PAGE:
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According To Science: People that swear often make better friends and are more intelligent.

Full disclosure: I swear a lot. I’m the person who loudly swears in public, is informed that children, or other people it’s uncouth to swear around, are present, and lets out a self-effacing expletive. You can’t, I’ve been informed, take me anywhere.

But apparently the qualities that make me so bad at my grandmother’s high-stakes canasta game make me a better friend. Surprised? Read on.

Swearing intelligence friendship

The Multi-Level Study of Swearing

The Schools

You may know the old joke: how many universities does it take to screw in a lightbulb?  If the lightbulb is “reframing public views on curse words,” the answer is apparently four. The first two schools involved you may not have heard of. They’re Maastricht University in the Netherlands and the Hong Kong University of Science and Technology. Good schools, probably, but maybe you’re looking for a name with a little more international pizzaz. How about Stanford University in California? Or England’s Cambridge University? Those schools make up the last members of this joint study. (1)

The Study

The premise of the study is simple: what social behaviors really link people who swear?

There were two parts to the study. First, a lie test given to 276 participants. Then, an analysis of 75,000+ different Facebook users. The research was published in the journal Social Psychological and Personality Science in 2017. (2)

The Results

The results were positive, I swear. I wouldn’t lie to you! And according to the research, that’s the truth. People who swear more are generally more honest. Dr. David Stillwell, co-author of the paper, explains why. “Swearing is often inappropriate,” he admits. “But it can also be evidence that someone is telling you their honest opinion. Just as they aren’t filtering their language to be more palatable, they’re also not filtering their views. ” (2)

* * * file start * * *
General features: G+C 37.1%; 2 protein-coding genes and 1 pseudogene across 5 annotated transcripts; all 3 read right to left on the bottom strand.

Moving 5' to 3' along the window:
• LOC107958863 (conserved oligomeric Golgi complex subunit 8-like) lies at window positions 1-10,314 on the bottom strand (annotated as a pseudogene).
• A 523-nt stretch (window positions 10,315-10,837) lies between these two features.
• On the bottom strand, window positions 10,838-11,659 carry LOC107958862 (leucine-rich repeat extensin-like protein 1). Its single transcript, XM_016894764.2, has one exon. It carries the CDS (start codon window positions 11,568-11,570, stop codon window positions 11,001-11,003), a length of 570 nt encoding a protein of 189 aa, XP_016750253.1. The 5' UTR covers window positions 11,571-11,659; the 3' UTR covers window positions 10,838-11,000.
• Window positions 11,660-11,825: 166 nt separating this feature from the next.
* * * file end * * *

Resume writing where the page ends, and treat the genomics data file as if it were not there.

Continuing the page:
Intelligence and Honesty

Timothy Jay, from the Massachusetts College of Liberal Arts, has written the book on social swearing–literally. Teaming up with Kristin Joy from Marist College, they also focused on swearing. The results? If you swear, you probably have a better vocabulary than if you don’t. In their study, “The Pragmatics of Swearing,” they say that those who swear understand “nuanced distinctions that must be drawn to use slurs appropriately. The ability to make nuanced distinction indicates the presence of more rather than less linguistic knowledge.” They also conducted Facebook studies around swearing and honesty and found the same answers as the multi-level study. Swearing does link up with greater honesty! (3) 

Why We Curse: A Neuro-Psycho-Social Theory Of Speech

In one of Jay’s books, Why We Curse, he also says that swearing tells us the kind of person someone is. It’s a fundamental part of their identity. He writes:

How we use these curse words portrays our deep emotional investment in a personal identity which we use to experience the world, to differentiate ourselves from others, and to express our feelings and attitudes about others. The use of these words tells us who we are and how we fit in the world. We do not just utter curse words; curse words are part of our identities. (4)

Signs of Real Friends

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